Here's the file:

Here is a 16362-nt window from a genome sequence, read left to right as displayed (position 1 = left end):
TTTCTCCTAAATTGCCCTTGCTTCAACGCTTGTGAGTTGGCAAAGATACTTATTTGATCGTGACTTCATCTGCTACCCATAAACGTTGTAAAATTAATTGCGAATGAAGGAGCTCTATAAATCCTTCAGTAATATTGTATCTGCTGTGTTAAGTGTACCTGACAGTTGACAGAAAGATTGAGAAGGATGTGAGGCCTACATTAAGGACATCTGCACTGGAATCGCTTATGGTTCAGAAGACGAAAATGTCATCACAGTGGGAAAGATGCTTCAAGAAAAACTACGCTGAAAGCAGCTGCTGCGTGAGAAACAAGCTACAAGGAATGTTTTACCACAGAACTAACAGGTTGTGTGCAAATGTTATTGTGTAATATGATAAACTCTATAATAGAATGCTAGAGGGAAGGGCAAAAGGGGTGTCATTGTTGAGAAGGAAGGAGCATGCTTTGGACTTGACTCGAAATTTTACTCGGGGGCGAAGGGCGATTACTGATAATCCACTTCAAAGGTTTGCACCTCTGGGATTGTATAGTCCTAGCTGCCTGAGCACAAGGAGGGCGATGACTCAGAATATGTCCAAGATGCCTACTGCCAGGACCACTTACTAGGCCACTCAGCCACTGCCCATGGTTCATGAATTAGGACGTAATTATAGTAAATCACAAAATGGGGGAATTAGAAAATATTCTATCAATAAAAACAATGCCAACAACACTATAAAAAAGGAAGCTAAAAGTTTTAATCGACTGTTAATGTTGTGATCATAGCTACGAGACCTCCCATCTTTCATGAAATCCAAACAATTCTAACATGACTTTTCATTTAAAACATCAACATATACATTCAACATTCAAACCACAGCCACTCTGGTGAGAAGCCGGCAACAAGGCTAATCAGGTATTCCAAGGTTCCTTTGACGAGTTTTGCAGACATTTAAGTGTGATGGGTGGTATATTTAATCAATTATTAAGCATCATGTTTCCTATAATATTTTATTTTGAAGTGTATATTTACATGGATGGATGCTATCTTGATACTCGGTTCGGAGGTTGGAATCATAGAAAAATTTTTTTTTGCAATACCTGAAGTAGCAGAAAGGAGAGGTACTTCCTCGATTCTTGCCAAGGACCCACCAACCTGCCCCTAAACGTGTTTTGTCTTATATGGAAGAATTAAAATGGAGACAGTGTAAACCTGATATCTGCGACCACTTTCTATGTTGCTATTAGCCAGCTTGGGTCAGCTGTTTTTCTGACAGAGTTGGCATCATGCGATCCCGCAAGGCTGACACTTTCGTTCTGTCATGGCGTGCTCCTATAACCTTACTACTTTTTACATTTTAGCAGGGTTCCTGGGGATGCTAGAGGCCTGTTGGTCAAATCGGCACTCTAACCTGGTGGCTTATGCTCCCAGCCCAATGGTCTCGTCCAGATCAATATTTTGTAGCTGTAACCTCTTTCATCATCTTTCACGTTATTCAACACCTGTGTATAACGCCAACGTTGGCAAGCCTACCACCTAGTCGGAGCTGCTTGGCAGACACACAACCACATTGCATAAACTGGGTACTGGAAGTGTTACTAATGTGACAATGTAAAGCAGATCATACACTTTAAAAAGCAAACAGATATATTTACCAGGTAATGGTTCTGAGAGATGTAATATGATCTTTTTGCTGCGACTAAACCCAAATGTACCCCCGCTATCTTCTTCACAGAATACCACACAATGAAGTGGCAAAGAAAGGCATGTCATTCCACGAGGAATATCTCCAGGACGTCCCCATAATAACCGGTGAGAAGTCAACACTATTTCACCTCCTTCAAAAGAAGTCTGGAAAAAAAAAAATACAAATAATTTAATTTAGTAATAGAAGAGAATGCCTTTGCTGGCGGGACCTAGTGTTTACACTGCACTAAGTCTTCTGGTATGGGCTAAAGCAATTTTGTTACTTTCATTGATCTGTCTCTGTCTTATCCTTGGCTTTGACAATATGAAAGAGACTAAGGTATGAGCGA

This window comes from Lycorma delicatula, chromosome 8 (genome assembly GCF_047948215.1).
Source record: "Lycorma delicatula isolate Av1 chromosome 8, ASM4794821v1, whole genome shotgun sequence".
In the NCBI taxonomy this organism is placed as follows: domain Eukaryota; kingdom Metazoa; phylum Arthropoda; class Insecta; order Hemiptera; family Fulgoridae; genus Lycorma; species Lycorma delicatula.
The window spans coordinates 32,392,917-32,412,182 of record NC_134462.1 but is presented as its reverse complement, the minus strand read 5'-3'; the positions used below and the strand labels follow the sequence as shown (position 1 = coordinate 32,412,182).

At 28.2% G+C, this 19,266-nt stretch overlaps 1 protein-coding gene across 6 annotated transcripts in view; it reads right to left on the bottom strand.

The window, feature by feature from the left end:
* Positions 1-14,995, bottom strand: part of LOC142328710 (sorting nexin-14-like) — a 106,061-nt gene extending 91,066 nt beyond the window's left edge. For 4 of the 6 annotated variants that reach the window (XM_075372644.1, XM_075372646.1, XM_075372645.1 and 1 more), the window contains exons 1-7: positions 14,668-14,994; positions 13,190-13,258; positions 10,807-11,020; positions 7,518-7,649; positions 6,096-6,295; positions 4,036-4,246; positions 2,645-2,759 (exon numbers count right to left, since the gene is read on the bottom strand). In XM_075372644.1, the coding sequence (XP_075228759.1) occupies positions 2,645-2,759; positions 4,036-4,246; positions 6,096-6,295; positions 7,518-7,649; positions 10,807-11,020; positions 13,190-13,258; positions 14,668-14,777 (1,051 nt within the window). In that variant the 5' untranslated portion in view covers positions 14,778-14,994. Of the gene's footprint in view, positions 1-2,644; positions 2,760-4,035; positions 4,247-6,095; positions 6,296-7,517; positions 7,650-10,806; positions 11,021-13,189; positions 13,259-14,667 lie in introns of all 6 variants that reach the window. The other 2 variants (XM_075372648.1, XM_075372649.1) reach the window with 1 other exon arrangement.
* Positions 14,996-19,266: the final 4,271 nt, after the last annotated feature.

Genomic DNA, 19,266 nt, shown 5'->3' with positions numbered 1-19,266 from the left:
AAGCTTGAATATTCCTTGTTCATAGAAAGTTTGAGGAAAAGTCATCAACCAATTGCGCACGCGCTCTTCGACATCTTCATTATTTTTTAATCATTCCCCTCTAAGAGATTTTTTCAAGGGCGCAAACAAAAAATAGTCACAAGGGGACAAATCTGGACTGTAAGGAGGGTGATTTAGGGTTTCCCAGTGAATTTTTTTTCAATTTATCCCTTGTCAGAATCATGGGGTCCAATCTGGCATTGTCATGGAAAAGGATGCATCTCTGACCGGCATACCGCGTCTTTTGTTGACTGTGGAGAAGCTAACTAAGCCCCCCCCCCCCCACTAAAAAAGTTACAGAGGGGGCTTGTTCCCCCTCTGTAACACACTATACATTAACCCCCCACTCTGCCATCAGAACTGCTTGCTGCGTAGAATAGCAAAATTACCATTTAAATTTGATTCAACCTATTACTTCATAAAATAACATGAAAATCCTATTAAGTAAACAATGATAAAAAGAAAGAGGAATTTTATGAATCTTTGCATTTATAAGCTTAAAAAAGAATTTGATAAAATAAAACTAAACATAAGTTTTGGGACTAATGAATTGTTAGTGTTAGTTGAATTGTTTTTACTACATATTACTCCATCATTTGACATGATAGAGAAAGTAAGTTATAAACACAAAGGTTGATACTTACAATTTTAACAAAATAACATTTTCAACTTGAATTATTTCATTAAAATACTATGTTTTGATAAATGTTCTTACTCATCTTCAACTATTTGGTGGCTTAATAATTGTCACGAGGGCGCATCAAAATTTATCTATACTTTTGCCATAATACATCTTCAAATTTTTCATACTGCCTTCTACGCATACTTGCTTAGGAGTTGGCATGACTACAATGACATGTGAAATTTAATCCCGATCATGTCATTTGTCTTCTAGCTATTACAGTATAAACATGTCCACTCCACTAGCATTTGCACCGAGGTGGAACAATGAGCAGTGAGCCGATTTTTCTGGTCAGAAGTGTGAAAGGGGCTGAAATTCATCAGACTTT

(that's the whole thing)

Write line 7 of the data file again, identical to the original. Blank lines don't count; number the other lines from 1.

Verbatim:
At 28.2% G+C, this 19,266-nt stretch overlaps 1 protein-coding gene across 6 annotated transcripts in view; it reads right to left on the bottom strand.